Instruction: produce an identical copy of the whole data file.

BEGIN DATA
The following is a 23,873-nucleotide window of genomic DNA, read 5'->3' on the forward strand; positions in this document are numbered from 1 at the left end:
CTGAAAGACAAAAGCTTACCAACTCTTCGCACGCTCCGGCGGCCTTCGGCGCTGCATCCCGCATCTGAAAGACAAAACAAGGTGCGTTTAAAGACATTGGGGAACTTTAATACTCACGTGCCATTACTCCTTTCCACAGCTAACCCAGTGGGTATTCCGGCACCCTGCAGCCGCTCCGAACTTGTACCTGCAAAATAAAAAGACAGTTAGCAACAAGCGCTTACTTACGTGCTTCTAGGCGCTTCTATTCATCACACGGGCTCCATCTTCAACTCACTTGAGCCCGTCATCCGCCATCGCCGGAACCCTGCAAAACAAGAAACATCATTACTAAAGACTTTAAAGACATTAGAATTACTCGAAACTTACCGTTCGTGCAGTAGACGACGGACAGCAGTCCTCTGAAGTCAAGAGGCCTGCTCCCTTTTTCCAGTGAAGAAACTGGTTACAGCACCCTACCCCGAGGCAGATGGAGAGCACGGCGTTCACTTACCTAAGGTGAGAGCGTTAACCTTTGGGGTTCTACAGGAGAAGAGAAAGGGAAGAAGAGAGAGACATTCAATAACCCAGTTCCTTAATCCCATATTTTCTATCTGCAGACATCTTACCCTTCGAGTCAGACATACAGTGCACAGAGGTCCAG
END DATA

The following is a 23,873-nucleotide window of genomic DNA, read 5'->3' on the forward strand; positions in this document are numbered from 1 at the left end:
CTGAAAGACAAAAGCTTACCAACTCTTCGCACGCTCCGGCGGCCTTCGGCGCTGCATCCCGCATCTGAAAGACAAAACAAGGTGCGTTTAAAGACATTGGGGAACTTTAATACTCACGTGCCATTACTCCTTTCCACAGCTAACCCAGTGGGTATTCCGGCACCCTGCAGCCGCTCCGAACTTGTACCTGCAAAATAAAAAGACAGTTAGCAACAAGCGCTTACTTACGTGCTTCTAGGCGCTTCTATTCATCACACGGGCTCCATCTTCAACTCACTTGAGCCCGTCATCCGCCATCGCCGGAACCCTGCAAAACAAGAAACATCATTACTAAAGACTTTAAAGACATTAGAATTACTCGAAACTTACCGTTCGTGCAGTAGACGACGGACAGCAGTCCTCTGAAGTCAAGAGGCCTGCTCCCTTTTTCCAGTGAAGAAACTGGTTACAGCACCCTACCCCGAGGCAGATGGAGAGCACGGCGTTCACTTACCTAAGGTGAGAGCGTTAACCTTTGGGGTTCTACAGGAGAAGAGAAAGGGAAGAAGAGAGAGACATTCAATAACCCAGTTCCTTAATCCCATATTTTCTATCTGCAGACATCTTACCCTTCGAGTCAGACATACAGTGCACAGAGGTCCAG